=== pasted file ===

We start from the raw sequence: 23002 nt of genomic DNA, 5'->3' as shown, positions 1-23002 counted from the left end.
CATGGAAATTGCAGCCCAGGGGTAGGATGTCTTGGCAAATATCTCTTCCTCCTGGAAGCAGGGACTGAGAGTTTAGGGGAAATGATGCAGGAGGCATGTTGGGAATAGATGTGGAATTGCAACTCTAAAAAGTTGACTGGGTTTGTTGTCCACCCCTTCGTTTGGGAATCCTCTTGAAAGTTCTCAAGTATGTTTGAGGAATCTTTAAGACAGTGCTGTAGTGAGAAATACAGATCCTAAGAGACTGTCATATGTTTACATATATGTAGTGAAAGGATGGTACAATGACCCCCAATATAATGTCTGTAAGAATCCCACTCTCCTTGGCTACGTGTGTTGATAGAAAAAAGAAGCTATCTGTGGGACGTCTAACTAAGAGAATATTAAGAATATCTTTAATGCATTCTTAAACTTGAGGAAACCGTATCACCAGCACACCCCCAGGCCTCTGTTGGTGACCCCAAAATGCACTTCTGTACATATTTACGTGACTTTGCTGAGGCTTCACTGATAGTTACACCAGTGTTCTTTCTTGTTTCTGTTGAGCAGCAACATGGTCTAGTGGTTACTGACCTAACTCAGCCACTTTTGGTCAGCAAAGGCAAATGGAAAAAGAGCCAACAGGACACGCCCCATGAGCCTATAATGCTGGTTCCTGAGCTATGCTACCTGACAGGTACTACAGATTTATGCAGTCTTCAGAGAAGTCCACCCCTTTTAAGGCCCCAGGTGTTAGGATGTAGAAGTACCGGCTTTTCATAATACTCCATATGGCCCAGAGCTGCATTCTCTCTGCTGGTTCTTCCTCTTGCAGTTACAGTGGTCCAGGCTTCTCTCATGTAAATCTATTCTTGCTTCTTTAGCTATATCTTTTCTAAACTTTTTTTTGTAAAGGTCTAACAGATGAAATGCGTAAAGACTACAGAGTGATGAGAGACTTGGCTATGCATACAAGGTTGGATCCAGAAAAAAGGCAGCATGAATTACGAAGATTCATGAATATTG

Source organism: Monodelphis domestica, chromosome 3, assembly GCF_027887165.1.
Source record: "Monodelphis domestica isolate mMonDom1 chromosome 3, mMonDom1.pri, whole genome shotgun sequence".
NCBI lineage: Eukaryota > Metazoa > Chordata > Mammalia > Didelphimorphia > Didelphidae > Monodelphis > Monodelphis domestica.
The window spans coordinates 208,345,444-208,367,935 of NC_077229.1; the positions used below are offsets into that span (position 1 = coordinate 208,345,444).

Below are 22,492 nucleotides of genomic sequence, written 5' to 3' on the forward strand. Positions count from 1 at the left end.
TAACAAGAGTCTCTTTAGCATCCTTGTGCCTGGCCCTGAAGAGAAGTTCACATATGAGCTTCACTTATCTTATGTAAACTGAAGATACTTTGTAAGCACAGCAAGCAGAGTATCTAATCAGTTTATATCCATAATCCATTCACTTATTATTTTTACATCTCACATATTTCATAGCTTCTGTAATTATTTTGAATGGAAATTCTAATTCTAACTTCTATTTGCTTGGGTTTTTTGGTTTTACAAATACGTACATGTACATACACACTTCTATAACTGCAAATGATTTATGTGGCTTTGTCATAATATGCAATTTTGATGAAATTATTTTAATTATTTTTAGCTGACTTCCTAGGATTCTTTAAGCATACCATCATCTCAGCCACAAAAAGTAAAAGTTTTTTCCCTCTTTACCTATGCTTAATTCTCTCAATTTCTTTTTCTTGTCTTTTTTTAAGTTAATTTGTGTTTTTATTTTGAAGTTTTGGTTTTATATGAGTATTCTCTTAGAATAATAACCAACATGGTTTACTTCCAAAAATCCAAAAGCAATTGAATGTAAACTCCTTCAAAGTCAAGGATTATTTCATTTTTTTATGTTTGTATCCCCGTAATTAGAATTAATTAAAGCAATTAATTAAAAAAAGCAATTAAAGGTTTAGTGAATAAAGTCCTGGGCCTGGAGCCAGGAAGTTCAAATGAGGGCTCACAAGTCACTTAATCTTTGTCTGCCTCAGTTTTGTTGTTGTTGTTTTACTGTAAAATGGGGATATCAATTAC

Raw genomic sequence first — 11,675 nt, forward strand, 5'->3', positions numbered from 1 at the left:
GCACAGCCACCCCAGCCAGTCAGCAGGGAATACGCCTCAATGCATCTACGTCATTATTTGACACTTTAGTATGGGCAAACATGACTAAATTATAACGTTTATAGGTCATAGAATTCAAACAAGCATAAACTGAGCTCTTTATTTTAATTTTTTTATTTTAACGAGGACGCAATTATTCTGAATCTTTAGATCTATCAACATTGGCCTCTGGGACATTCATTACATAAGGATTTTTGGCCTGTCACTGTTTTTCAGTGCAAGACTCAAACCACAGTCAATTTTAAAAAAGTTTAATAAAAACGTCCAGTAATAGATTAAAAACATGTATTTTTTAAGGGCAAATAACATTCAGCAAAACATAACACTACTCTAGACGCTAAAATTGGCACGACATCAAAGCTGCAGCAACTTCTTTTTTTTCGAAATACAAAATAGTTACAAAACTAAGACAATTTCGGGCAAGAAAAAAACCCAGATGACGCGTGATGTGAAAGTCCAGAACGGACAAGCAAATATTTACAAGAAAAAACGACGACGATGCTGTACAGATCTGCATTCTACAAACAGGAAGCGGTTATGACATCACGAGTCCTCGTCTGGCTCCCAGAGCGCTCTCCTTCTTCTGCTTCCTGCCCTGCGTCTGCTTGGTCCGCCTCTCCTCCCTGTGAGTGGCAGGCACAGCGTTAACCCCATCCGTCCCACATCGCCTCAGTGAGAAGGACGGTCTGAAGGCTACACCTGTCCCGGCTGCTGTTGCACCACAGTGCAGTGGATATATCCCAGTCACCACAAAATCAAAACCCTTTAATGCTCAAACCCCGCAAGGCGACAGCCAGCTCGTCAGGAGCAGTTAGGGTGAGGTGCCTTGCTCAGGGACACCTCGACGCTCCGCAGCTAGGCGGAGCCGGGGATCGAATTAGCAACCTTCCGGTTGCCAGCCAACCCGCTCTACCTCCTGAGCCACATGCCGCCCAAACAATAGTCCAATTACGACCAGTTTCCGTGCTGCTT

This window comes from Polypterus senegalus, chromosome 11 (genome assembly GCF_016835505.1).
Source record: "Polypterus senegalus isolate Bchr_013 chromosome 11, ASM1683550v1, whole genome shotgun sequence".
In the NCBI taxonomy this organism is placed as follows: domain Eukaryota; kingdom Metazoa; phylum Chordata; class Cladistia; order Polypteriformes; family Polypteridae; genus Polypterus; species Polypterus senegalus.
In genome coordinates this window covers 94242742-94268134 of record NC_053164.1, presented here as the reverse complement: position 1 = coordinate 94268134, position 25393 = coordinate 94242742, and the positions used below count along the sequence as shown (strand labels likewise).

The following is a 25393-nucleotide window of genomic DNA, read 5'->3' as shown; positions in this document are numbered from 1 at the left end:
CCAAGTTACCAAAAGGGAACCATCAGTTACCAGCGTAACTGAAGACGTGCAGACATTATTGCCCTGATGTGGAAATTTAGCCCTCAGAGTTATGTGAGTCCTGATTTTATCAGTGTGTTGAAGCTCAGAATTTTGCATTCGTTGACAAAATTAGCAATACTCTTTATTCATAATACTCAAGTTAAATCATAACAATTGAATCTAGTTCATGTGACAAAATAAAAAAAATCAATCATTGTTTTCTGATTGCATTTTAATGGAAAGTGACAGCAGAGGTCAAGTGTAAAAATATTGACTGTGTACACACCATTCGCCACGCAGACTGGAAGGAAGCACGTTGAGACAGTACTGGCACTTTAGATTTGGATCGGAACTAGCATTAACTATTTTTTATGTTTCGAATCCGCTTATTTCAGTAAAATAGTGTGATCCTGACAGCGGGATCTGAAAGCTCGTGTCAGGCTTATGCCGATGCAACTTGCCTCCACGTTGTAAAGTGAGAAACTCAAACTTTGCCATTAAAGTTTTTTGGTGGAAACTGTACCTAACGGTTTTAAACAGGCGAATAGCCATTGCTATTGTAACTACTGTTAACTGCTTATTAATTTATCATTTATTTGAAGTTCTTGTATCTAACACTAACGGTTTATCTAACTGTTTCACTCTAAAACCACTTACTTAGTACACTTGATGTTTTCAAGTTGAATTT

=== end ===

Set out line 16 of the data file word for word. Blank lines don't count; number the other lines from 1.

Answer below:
CCAAGTTACCAAAAGGGAACCATCAGTTACCAGCGTAACTGAAGACGTGCAGACATTATTGCCCTGATGTGGAAATTTAGCCCTCAGAGTTATGTGAGTCCTGATTTTATCAGTGTGTTGAAGCTCAGAATTTTGCATTCGTTGACAAAATTAGCAATACTCTTTATTCATAATACTCAAGTTAAATCATAACAATTGAATCTAGTTCATGTGACAAAATAAAAAAAATCAATCATTGTTTTCTGATTGCATTTTAATGGAAAGTGACAGCAGAGGTCAAGTGTAAAAATATTGACTGTGTACACACCATTCGCCACGCAGACTGGAAGGAAGCACGTTGAGACAGTACTGGCACTTTAGATTTGGATCGGAACTAGCATTAACTATTTTTTATGTTTCGAATCCGCTTATTTCAGTAAAATAGTGTGATCCTGACAGCGGGATCTGAAAGCTCGTGTCAGGCTTATGCCGATGCAACTTGCCTCCACGTTGTAAAGTGAGAAACTCAAACTTTGCCATTAAAGTTTTTTGGTGGAAACTGTACCTAACGGTTTTAAACAGGCGAATAGCCATTGCTATTGTAACTACTGTTAACTGCTTATTAATTTATCATTTATTTGAAGTTCTTGTATCTAACACTAACGGTTTATCTAACTGTTTCACTCTAAAACCACTTACTTAGTACACTTGATGTTTTCAAGTTGAATTT